I’d never heard of dosa until last year when my friend Yaz raved to me about the masala dosa at Nila. It truly was a joy to behold. A wafer-thin pancake, crisp on one side, soft underbelly and stuffed with mushy spicy potatoes. Ever since I have hankered after dosa. How I have admired bloggers who dare to make dosa. Then I saw that Srivalli is holding an event to celebrate dosa.
Wikipedia describes dosa as a ‘South Indian crepe’. It seems that dosa is usually made of rice and split skinned urad dal (a type of black bean or lentil) which are soaked overnight to ferment, finely ground and then fried like a pancake. Apparently it is considered a breakfast dish but can be eaten at other times of day. Making dosa is quite foreign to me and I found Lisa’s advice very useful.
I have written before that I am challenged by Indian cooking. Lately I have made a kofta dish so spicy that E didn’t even reach for Tabasco, a dahl sadly lacking in spice, and a chappati that involved the smoke alarm (more of that another time). So I was a little wary of trying my hand at dosa. I am not good at light and fluffy food which seems likely to float to the heavens if not weighted by a good masala. Instead I turned to a red lentil dosa recipe in one of my cookbooks because the picture suggested it was made of sturdier stuff.
The biggest challenge with the dosa was timing. I needed to plan 32 hours ahead! This makes bread baking seem quick. But plan I did. Last night I got home from one of the most bleak, unrelenting, unrelaxing films I have seen for ages (Before the Devil Knows You’re Dead) and stood with the noise of food processor motor pounding in my head as I willed the rice and lentil mixture to become smooth. Nay chance! It took forever and then I gave up and decided I would have to live with a little gritty texture. Today I rushed home from work and checked the mixture again, hoping it might have softened overnight but it still felt more mud pie than the anticipated smooth batter.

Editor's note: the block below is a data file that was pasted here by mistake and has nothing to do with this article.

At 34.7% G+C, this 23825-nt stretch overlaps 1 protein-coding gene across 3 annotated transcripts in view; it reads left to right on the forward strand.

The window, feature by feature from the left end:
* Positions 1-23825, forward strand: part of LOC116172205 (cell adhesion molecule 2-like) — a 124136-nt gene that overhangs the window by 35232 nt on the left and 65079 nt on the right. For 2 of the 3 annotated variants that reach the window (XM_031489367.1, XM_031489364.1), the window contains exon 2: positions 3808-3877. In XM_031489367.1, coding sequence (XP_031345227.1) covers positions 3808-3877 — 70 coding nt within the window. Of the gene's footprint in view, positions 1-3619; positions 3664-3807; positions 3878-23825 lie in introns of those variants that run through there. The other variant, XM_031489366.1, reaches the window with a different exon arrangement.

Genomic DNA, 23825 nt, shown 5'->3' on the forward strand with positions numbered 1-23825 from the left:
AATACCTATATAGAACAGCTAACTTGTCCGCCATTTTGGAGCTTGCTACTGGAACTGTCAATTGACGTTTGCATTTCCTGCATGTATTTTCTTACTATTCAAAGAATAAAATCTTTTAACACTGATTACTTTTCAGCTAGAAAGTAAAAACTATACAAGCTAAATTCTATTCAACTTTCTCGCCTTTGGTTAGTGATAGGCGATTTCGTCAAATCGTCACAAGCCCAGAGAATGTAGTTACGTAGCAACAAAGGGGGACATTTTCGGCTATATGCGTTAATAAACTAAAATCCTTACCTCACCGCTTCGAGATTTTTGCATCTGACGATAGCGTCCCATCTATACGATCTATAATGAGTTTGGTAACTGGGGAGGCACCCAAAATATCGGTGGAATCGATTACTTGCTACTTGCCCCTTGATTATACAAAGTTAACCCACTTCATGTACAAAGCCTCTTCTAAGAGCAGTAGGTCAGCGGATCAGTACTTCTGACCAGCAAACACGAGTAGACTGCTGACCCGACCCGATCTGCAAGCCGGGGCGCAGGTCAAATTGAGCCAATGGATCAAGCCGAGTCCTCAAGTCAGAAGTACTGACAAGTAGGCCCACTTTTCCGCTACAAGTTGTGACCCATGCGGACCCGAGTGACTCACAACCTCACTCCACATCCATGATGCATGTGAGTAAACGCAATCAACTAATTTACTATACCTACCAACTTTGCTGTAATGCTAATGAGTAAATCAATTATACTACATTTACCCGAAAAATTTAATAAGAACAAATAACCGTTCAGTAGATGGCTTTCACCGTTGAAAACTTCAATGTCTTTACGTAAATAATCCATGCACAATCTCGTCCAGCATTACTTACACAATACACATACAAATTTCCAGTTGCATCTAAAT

I almost threw out the batter and swore off attempting any more Indian food. But I don’t like wasting food any more than I like giving up so I persevered. I was pleasantly surprised with the results. The itty bitty rice particles seemed to dissolve on the frypan. The dosa was wonderfully spicy and chewy. I served it with a mildly spiced chowder. It was unusual, nice, different!
I will be trying out more dosa after this one. Thanks Srivalli for the prompt I needed.
Red Lentil Dosa
(from The Complete Book of Bread and Bread Machines)
150g / ¾ cup long grain rice
50g / ¼ cup red lentils
250ml / 1 cup warm water
1 tsp salt
½ tsp turmeric
½ tsp freshly ground black pepper
2 tbsp fresh coriander, chopped (I used parsley)
Oil for frying
Place rice, red lentils and water in a small bowl and soak for 8 hours. Drain water and reserve. Place lentils and rice in food processor and blend til smooth. Then add reserved water gradually. (Mine was more gritty than smooth and I found I needed a little water to get it to this stage.) Cover and stand for 24 hours.
Stir in the turmeric, pepper and coriander (or parsley). The recipe also suggests adding ginger, chilli or shredded coconut as optional extras. Heat a heavy frypan over medium high heat and smear with oil (I tip a few drops of oil on the frypan and wipe it around with a paper towel). Place a quarter cup (40-60ml) of batter onto the frypan and use the back of a spoon to spread it into a circle of about 15cm diameter.
Cook for about 2 minutes or until set. (Here I found my pancake experience useful as it was quite similar in that the batter thickened and air bubbles began to appear when it was ready). Turn over and cook another minute or so. I found it took on a lacy golden brown pattern on the side where it first cooked but did not go golden brown on the other side. Repeat with remaining batter. Serve warm.
On the Stereo: